VATICAN CITY – The Catholic Church and particularly its social teaching must begin to grapple with the potential and the problems posed by the Internet, particularly when dealing with questions about personal identity, community involvement and solidarity, several social scientists said.
Members of the Pontifical Academy of Social Sciences, meeting at the Vatican May 1-7, explored how solidarity and subsidiarity can come together to promote the common good.
As part of their discussion, they looked at the role of the market economy and the state in promoting the exchange of goods, but also at the role played by communities and groups that support people, give them identity and teach them how to contribute to society.
For an increasing number of people, computers are the way they connect to the communities where they test and forge their personal identities and where they express their creativity and contribute to the production of goods, several academy members said at a May 6 Vatican press conference.
Margaret Archer, a professor at the University of Warwick in England and co-organizer of the May meeting, said academy members were discussing the “common good” as those things which “are vital for the flourishing of the human person,” including respect for human rights and the sharing of gifts and talents.
“Many of the old methods through which people learned to take part in society – to obey, to contribute, to receive – are threatened or gone altogether,” she said.
The primary agent of socialization in the past was the family, led by a person’s biological mother and biological father; “only 50 percent of the West’s population” now grows up with both parents at home, she said.
The other significant agent was a person’s specific culture, whether it was a nationality or a religion, she said. But increasingly people do not feel bound by those identities.
“It’s more pick and mix now,” she said.
And particularly as people live longer, she said, more and more of them are living alone, increasing their distance from traditional forms of communal life.
“Here virtual communities could help,” she said. “YouTube and Facebook may not be appropriate for people over 55, but we can develop communities for them.
“We cannot compare virtual reality to what we grew up with if we had two parents, but that reality no longer exists for most people,” Dr. Archer said. “Virtual communities cannot replace the traditional family, but can it fill some of the space?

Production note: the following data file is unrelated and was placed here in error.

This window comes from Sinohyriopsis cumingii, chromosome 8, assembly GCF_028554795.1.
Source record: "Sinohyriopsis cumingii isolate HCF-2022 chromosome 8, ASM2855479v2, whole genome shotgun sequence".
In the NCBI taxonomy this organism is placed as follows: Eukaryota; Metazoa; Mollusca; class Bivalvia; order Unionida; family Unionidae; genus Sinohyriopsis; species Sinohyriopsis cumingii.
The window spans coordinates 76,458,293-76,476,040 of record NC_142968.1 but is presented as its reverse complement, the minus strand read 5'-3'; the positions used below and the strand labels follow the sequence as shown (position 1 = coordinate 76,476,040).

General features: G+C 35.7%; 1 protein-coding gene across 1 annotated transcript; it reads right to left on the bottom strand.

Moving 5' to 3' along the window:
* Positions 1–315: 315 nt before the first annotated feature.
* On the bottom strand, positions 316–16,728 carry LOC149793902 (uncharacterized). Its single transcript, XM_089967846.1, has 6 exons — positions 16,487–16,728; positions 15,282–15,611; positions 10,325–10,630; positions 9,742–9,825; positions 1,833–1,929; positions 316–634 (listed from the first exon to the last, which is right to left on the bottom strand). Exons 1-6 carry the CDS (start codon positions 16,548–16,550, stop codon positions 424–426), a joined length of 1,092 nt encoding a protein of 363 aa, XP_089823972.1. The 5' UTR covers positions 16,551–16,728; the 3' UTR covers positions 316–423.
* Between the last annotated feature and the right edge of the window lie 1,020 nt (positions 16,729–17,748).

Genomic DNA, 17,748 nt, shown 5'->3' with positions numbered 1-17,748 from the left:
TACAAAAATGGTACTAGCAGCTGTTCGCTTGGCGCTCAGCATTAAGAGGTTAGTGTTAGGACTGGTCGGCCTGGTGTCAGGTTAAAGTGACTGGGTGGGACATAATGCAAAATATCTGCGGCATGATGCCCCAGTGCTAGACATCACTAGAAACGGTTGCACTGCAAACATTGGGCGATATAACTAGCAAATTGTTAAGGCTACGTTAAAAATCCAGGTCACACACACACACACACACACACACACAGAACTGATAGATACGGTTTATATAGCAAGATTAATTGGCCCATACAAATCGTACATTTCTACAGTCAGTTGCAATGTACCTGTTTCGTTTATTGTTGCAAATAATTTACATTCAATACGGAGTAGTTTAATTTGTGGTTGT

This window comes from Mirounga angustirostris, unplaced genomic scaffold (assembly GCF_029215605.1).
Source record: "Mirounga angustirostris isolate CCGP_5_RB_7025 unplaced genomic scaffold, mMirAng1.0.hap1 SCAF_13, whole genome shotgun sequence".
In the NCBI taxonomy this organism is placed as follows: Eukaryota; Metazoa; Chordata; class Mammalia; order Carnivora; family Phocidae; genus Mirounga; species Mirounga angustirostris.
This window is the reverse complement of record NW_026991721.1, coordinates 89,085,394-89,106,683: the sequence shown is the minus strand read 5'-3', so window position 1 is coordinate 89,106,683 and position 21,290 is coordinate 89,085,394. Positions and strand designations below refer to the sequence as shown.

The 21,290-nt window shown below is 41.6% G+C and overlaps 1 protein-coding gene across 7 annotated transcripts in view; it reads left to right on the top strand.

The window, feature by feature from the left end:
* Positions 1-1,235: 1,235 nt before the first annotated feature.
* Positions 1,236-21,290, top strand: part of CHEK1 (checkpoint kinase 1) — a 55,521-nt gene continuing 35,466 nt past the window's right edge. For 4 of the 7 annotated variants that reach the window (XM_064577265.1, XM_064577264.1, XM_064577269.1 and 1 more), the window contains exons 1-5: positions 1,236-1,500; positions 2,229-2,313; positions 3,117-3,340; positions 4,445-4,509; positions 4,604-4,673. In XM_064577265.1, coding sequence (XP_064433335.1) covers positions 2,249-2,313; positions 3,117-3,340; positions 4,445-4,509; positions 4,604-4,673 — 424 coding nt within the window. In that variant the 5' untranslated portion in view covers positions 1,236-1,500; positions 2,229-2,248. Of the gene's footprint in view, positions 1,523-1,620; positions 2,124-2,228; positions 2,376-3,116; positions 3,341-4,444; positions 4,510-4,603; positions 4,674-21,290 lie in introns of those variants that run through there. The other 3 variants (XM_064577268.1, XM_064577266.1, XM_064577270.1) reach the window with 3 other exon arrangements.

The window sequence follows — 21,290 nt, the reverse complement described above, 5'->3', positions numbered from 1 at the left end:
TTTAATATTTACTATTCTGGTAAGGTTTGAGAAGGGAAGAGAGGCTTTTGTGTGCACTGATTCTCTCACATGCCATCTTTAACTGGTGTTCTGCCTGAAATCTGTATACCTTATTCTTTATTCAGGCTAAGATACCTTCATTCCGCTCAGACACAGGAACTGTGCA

“We may be nostalgic, but we cannot turn the clock back,” she said.
As the academy members – economists, sociologists, legal experts and theologians, many of whom are not Catholic – engage in a dialogue with church leaders on social topics, Dr. Archer said they notice “gaps in Catholic social teaching because the world is changing so rapidly.”
“If you go through the documents, you will find very little on information technology,” she said.
Michel Bauwens, a Belgian philosopher and theorist specializing in “peer-to-peer” Internet collaboration, said that “the vision of civil society in the documents is constituted by very formal organizations, which are being substituted by more flexible communities,” including those formed by people who meet, socialize, work and share primarily through the Internet.
The philosopher said that cooperative, free projects such as the Linux computer operating system and the Wikipedia Internet encyclopedia are the result of a computer culture that encourages people to participate, work together and make their products available in a form anyone can use and access.
“It runs counter to the overbearing influence of both the market and the state,” he said.
“Peer-to-peer work is an exemplar of subsidiarity because each person participates to the degree he or she wants, but to translate that into solidarity is an issue that still needs to be developed,” he said.
Dr. Archer said, “Solidarity is the huge problem left behind by modernity. There is a huge deficit of solidarity,” but increasing connections between and among people is probably the first step toward addressing the problem.